Vegas cadets visit NAS Fallon
Army Junior ROTC students from Southern Nevada spent part of their week-long spring camp at Naval Air Station Fallon and learning about the role the key military installation play in the nation’s defense.
The group of 138 cadets, who bunkered down at the Nevada Army National Guard’s Stead Training Center for the week, travelled to Fallon one week ago to tour part of the base and to take the elevator to the air control tower’s observation deck.
“The cadets spent some time in the tower watching the jets take off,” said Lt. Col. Patrick McKenna, senior Army instructor at Las Vegas High School.
McKenna said selected cadets came from various high schools that offer Army Junior ROTC such as Las Vegas, Bonanza, Chaparral, Cheyenne, Mojave and Pahrump.
Darleen Ramirez, a student at Cheyenne High School, said the tour was better than she expected.
“I was interested in the different aircraft,” she said, referring to a static display of aircraft located behind the main building of the Naval Aviation Warfighting Development Center.
Ramirez said she was impressed with the observation deck.
“It was cool,” she said. “We were up where we could see everything and saw the planes flying around.”
What caught Ramirez’s eye were the wide-open spaces that surround the sprawling Navy base.
“I thought the Navy was all about oceans,” said Anthony Novela, a sophomore at Las Vegas High School.
His perception of the Navy, however, changed, when he saw the jets and flight operations.
“Seeing the planes was very interesting,” Novela said, adding that he also learned how jets land and take off from aircraft carriers.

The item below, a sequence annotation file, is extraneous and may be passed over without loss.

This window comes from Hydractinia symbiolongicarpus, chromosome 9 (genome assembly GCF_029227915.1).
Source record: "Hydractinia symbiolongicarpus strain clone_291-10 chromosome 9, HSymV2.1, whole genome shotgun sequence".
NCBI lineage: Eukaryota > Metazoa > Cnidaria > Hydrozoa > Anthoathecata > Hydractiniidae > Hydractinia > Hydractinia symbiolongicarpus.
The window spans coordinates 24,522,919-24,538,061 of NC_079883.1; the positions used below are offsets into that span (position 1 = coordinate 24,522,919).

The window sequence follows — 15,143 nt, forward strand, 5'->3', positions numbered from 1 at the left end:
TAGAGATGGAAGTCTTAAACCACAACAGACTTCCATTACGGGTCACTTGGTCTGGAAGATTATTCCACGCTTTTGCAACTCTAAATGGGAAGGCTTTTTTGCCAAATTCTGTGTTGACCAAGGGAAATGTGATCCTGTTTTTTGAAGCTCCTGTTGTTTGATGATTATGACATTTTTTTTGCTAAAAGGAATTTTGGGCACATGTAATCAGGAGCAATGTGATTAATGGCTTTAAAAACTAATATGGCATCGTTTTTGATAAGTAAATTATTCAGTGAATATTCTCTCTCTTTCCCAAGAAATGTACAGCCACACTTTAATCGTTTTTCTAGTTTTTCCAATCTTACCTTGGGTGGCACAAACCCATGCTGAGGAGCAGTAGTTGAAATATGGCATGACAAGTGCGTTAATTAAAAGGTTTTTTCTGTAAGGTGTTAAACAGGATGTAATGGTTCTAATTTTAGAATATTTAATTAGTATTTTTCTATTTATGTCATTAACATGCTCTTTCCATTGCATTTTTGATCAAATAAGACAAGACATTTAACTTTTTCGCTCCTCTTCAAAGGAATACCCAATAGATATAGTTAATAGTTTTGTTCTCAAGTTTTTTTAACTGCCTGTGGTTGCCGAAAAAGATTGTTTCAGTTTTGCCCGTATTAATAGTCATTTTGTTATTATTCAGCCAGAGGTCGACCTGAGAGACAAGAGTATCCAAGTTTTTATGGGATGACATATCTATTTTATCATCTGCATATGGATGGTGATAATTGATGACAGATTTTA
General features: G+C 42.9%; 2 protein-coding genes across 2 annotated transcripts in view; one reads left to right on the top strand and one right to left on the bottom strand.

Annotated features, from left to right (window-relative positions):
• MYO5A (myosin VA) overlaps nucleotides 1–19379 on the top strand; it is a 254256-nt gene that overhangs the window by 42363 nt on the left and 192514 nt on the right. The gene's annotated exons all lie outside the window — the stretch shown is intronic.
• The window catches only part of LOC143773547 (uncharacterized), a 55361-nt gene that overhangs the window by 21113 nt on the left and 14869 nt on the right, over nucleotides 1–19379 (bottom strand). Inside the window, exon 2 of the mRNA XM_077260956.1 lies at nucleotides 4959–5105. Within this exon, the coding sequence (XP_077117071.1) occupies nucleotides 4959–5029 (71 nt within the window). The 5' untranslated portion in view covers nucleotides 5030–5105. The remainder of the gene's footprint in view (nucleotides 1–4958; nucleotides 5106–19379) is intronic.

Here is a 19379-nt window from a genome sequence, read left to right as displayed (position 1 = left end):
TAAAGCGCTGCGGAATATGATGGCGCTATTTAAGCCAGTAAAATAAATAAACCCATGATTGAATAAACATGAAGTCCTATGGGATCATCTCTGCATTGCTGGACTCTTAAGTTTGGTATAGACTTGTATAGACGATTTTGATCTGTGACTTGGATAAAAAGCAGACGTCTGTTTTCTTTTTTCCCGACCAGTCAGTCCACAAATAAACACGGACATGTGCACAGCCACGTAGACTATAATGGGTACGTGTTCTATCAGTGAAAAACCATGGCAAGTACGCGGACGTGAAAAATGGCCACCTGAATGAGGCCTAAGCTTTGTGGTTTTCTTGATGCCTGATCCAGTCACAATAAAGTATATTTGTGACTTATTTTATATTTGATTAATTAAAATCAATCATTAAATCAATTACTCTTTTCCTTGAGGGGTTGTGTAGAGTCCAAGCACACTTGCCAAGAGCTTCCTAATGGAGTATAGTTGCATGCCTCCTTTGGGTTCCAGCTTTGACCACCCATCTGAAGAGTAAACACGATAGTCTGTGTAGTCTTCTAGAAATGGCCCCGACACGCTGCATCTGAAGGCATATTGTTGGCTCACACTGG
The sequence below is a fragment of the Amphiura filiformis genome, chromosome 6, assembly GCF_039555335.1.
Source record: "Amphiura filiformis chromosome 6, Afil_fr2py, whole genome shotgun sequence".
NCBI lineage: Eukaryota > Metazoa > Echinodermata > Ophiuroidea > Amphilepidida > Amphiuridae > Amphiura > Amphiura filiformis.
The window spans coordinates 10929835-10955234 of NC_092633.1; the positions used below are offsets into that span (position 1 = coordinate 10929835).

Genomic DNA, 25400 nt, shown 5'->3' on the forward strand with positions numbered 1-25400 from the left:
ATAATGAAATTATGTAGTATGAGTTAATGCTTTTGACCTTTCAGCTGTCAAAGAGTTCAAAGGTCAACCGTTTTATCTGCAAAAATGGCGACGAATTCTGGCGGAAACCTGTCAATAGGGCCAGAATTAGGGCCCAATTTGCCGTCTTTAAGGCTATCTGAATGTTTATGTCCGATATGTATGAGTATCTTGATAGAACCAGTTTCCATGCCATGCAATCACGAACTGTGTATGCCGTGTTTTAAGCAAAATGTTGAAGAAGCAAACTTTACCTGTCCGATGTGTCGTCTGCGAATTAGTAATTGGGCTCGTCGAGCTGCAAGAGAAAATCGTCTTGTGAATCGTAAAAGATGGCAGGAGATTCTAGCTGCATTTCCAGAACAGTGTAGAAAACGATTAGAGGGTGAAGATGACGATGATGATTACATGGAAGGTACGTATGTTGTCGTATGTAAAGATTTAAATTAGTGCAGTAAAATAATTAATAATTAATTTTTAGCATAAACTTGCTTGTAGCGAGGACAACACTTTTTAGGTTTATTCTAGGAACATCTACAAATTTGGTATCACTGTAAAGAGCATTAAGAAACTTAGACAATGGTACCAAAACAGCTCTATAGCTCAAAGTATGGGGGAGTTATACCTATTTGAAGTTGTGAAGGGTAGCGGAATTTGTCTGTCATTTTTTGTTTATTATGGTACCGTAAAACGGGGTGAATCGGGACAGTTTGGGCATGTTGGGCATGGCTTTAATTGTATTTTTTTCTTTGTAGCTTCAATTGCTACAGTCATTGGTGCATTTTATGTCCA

Retired Chief Warrant Officer 4 Loyd Crathers enjoyed the visit to Northern Nevada. Crathers, now a senior Army instructor at Mojave High School, spent 25 years with the Nevada Army National Guard in Carson City after completing a three-year active-duty tour with the Army. He prepped the students for their Navy tour.
“I told them (the students) that this is one of the largest installations where the Navy trains fighter pilots,” Crathers said. “They are seeing a lot if interesting aircraft they wouldn’t see south.”
The cadets spent a day in Carson City, touring the capitol. They also had a side trip to Virginia City on Thursday.
Master Sgt. Robert Brown said the camp helps teach the students, who range from freshmen to seniors, how to work with each other, how to get along.
“The best thing is we take their phones away,” he said. “They quiver for about 15 minutes, then they start to interact, talk to each other.”
They also learned self confidence and responsibility. Their cellphones. though, were returned to them after the Virginia City excursion.
Oevrall, Brown said he was pleased with the welcome the group has received during the week.
“I must have had eight people come up and thank me for my service,” he said adding that doesn’t happen nearly as often in Las Vegas.
Geoff Dornan of the Nevada Appeal contributed to this article.